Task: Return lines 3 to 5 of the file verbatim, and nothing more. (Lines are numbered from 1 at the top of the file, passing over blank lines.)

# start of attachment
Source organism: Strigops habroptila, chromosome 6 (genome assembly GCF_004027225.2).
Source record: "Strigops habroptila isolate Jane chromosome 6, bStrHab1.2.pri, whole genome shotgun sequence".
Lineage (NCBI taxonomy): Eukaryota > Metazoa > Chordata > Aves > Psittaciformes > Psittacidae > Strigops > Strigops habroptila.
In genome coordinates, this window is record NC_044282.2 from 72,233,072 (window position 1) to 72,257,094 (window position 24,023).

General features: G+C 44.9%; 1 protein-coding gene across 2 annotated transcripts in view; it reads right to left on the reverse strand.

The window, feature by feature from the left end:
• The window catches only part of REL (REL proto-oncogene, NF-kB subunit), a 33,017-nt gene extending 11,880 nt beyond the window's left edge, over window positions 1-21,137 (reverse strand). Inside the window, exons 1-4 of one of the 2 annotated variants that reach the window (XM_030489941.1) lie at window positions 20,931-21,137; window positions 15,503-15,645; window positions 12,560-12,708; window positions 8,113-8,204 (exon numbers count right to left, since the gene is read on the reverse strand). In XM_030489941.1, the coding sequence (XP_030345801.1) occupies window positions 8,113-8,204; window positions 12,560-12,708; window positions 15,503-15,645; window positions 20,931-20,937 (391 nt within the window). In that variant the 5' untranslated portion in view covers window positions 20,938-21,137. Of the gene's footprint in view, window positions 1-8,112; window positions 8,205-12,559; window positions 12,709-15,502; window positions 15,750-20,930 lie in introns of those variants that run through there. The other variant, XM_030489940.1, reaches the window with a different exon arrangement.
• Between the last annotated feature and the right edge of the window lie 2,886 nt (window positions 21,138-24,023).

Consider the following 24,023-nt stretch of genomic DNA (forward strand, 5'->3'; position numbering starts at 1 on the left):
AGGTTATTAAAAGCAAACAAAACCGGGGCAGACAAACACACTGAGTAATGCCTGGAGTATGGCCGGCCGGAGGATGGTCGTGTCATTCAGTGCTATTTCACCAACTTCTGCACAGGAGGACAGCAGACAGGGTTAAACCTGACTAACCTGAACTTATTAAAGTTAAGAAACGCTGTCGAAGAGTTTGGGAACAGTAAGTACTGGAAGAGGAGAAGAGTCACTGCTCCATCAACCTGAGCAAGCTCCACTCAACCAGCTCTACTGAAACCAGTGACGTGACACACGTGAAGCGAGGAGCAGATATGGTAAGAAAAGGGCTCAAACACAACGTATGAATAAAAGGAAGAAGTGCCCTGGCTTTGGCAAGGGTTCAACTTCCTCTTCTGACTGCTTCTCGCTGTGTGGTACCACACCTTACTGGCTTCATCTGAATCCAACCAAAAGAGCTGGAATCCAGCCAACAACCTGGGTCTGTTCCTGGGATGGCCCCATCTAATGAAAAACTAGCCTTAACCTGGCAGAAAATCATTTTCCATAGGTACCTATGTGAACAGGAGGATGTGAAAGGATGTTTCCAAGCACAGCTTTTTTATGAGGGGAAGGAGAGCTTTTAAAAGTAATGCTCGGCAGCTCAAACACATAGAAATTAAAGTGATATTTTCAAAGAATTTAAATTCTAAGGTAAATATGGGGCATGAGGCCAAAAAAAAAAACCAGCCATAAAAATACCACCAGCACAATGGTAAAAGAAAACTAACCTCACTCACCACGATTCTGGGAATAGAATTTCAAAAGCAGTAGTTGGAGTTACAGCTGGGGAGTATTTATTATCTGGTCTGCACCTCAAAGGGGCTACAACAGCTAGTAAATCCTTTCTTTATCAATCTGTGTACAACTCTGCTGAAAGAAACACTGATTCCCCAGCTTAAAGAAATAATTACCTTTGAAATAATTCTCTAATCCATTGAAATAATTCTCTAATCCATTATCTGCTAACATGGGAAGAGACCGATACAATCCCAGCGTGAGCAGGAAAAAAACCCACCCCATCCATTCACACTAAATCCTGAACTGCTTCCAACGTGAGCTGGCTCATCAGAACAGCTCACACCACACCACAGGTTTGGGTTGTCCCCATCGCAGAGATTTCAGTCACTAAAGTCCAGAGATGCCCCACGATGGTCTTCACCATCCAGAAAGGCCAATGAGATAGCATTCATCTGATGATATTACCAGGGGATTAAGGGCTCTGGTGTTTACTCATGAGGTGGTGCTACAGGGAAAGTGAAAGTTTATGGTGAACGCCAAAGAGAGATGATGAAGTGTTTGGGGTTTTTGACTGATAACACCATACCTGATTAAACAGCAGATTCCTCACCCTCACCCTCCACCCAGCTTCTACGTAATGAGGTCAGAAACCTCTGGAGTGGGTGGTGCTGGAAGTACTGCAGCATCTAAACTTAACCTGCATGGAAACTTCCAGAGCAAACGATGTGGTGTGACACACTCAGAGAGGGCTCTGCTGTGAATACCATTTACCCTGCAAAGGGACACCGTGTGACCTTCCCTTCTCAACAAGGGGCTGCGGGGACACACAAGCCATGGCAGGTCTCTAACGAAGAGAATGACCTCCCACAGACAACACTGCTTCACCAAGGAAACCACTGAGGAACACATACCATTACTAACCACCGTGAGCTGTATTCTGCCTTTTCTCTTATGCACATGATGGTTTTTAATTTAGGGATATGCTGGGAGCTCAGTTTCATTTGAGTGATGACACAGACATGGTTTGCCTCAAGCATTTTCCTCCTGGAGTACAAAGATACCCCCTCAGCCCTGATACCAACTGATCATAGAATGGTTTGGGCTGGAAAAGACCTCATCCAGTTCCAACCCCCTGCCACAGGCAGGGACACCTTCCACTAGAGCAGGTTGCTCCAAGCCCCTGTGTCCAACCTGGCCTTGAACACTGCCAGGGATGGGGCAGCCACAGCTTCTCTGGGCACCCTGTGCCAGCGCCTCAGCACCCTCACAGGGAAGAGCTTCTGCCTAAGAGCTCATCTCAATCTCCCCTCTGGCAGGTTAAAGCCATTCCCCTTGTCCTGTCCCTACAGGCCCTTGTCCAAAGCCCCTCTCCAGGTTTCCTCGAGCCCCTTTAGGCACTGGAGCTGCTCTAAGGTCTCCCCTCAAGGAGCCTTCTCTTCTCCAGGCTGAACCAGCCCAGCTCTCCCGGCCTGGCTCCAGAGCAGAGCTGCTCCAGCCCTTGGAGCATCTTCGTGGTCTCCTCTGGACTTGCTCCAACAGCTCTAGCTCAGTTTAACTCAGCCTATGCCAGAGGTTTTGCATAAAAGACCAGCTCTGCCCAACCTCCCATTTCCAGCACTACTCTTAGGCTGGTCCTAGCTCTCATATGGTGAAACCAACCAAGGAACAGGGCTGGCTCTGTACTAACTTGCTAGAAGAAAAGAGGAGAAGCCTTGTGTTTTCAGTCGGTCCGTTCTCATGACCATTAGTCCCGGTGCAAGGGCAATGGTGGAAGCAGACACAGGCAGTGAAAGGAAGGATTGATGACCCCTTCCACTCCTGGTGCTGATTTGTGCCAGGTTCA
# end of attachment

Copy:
Lineage (NCBI taxonomy): Eukaryota > Metazoa > Chordata > Aves > Psittaciformes > Psittacidae > Strigops > Strigops habroptila.
In genome coordinates, this window is record NC_044282.2 from 72,233,072 (window position 1) to 72,257,094 (window position 24,023).

General features: G+C 44.9%; 1 protein-coding gene across 2 annotated transcripts in view; it reads right to left on the reverse strand.